Venus as an Evening Star, 2013


FOR VENUS AS AN EVENING STAR 2013, THIS CYCLE IS COMPLETED.

PhasesVenus Image Credit

Venus has phases as seen through a telescope as
seen in the image above.

After a brilliant performance in the morning sky during the 2012, Venus appears as an Evening Star in the spring of 2013.  On March 28, 2013, Venus passes  superior conjunction on the far side of its orbit behind the sun.

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Earth, Sun, and Venus are in a line with the sun in the middle, as shown in the chart above.  Venus then reappears in the western evening sky.  By April’s end Venus is setting about 45 minutes after the sun, appearing as a bright star near the western horizon as the sky darkens. venus_2013 The chart above shows the difference between the times of sunset and Venus setting from data from the U.S. Naval Observatory.  (Click the graph to see it larger.) By the end of May, Venus sets nearly 80 minutes after the sun, making its way into a darker sky before it sets. The following events mark Venus’ appearance in the evening sky for the rest of 2013 until it passes inferior conjunction on January 11, 2014 and moves into the morning sky. All events are in the western evening sky:

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  • May 25, 2013, Mercury and Venus  (The sky was cloudy on May 25.  The image above shows the grouping of planets on May 26, 2013.  (Click the image to see it larger.)
  • May 28, 2013, Jupiter and Venus
  • June 4, 2013, Venus appears in front of the star cluster M35
  • June 20, 2013, Mercury and Venus
  • June 23, 2013, Venus passes the star Pollux
  • July 3, 2013,  Venus passes the Beehive star cluster
  • July 22, 2013,  Venus passes Regulus

DSC09490                                                                                Venus and Regulus on July 23, 2013.

(Click the image to see it larger.)

  • September 5, 2013, Venus passes Spica

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  • September 20, 2013, Saturn and Venus

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  • September 23, 2013, Venus passes Zubenelgenubi

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  • October 16, 2013, Venus passes Antares

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  • November 1, 2013,  Venus has its greatest separation from the sun.

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  • December 6, 2013, Venus has its greatest brightness of this evening appearance.

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  • January 11, 2014, Venus passes between Earth and Sun (inferior conjunction.)

These events will be chronicled with photos of the sky.  Check back for photographic updates starting in April 2013.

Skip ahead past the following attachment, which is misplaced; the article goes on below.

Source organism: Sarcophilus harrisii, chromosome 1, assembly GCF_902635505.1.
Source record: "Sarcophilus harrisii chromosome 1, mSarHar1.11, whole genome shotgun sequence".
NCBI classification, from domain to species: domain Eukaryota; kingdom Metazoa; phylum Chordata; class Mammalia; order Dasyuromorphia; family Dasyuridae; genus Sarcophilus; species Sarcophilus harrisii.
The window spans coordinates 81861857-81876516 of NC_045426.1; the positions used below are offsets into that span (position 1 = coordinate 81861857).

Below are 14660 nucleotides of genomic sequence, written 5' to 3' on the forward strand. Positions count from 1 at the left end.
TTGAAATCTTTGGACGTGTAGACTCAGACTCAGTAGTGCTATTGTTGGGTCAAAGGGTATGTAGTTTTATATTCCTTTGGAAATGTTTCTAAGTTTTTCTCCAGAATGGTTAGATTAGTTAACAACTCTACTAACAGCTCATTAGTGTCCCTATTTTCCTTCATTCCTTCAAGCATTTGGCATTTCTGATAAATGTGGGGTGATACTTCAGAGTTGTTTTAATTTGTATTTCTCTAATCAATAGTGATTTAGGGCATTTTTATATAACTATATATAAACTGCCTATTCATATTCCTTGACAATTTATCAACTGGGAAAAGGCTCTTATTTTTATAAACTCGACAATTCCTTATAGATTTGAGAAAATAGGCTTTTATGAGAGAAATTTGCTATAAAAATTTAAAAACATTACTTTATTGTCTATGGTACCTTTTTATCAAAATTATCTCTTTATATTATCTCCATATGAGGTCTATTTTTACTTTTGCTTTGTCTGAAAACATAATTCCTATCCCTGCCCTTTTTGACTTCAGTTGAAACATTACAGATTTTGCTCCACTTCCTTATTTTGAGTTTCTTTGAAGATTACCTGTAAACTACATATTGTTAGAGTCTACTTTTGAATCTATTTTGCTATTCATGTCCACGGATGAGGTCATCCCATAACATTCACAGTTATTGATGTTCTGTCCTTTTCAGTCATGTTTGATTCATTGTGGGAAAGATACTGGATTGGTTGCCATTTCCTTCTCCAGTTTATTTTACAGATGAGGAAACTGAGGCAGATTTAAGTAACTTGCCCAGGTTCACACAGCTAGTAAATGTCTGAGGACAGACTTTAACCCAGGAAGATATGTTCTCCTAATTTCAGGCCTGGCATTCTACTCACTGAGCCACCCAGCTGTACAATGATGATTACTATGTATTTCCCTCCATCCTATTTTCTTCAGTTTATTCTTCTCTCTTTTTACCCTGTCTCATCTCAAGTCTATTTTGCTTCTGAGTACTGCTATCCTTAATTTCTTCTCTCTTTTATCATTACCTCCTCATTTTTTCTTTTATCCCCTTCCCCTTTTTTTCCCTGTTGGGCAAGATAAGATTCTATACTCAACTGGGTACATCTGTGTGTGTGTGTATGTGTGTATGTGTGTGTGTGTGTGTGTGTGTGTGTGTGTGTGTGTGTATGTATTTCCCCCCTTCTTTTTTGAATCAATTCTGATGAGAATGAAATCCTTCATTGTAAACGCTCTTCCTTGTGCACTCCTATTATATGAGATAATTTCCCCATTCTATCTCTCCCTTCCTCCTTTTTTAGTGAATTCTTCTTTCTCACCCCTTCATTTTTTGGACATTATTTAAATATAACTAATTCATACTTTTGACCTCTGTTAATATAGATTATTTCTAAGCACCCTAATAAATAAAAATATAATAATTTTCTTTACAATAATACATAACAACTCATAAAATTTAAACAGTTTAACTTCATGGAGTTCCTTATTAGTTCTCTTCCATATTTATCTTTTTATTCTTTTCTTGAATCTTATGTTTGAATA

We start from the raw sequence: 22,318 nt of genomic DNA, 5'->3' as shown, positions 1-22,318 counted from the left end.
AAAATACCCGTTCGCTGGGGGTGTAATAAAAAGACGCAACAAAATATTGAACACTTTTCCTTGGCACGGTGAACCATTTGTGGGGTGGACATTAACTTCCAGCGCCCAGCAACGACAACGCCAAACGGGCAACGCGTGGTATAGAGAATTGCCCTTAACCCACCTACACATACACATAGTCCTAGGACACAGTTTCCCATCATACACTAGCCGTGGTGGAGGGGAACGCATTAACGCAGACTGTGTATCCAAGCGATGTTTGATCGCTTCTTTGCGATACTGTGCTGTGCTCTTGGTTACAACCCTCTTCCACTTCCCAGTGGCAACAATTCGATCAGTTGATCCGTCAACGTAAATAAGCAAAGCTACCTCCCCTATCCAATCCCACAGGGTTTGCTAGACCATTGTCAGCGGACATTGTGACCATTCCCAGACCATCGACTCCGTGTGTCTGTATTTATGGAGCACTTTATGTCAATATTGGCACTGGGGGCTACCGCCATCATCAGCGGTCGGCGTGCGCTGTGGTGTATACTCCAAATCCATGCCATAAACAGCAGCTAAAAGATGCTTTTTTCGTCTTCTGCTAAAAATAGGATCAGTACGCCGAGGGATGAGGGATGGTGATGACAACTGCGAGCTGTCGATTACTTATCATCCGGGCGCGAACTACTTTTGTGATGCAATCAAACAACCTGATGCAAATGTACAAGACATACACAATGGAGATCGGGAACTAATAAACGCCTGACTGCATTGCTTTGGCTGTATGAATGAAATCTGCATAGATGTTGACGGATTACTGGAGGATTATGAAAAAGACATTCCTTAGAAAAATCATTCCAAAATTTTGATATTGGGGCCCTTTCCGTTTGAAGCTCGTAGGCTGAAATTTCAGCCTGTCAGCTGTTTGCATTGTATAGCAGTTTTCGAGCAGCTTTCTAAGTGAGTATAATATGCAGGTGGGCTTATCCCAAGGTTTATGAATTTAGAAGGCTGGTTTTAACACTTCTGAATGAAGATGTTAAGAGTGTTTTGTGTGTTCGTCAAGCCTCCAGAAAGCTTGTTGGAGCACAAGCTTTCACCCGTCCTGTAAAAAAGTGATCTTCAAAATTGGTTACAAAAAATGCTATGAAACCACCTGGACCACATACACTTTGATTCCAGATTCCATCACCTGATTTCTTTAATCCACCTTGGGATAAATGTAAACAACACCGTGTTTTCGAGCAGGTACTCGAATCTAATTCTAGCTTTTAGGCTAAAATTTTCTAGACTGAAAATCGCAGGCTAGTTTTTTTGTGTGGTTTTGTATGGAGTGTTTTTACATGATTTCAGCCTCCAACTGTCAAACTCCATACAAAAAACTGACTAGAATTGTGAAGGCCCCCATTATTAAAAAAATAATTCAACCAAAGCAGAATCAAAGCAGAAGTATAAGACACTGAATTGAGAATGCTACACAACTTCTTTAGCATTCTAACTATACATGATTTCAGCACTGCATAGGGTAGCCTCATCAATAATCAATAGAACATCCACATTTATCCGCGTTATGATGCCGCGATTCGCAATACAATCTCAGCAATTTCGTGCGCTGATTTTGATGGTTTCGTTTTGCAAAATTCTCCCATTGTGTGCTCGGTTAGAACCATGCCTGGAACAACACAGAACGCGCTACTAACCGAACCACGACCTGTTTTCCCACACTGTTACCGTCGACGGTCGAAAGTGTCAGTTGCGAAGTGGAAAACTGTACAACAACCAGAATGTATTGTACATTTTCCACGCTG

On its monthly journey, the moon is near Venus on the following dates in the western evening sky.

  • April 11 and April 12, 2013 (in bright twilight)
  • May 10, 2013

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On May 11, 2013, Venus appears in western sky just after sunset along with the moon and Jupiter.  (Click the image to see it larger.)

  • June 10, 2013

DSC09000                                                                      The moon and Venus on June 11, 2013 from Arlington, VA

  • July 10, 2013
  • August 9, 2013
  • September 8, 2013
  • October 8, 2013
  • November 6, 2013
  • December 5, 2013DSC00252
  • January 2, 2013 (in bright twilight)

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venus_azimuth

The chart above shows Venus’ setting position in the western sky.  (Click the image to see it larger.)   The directions are represented by 180 degrees, south; 270 degrees, west.  Venus sets north of west from the time it appears in the evening sky until mid-August 2013.  It sets farthest north of west during June.  From mid-August until it disappears back into bright, it sets south of west, reaching its most southern setting point during the first week of November.

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5 Responses to “Venus as an Evening Star, 2013”

  1. robin Says:

    What distance will Venus be from Earth on the 16th Dec 2013?

  2. Boris Foursenko Says:

    It’s not a reply, it’s a new question.
    Today Nov 03 at 6:10 PM I observed Venus through my Celestron Omni 120 Refractor and for the first time noticed something like half-phase (visually it was even like an eclipse but it’s impossible, so I believe it was a half-phase). I’m still not sure whether it is possible to observe Venus phases with my telescope because I didn’t see them never before though observed Venus quite often. Could you comments on this, please.
    Thank you,
    Boris

    • Jeffrey L. Hunt Says:

      Yes, the part of the Venus visible from Earth is about half illuminated so it has the appearance of a “half” or quarter moon as seen through a telescope. To observe the phases a Venus a telescope is needed with modest powers. This phase cannot be seen with binoculars.


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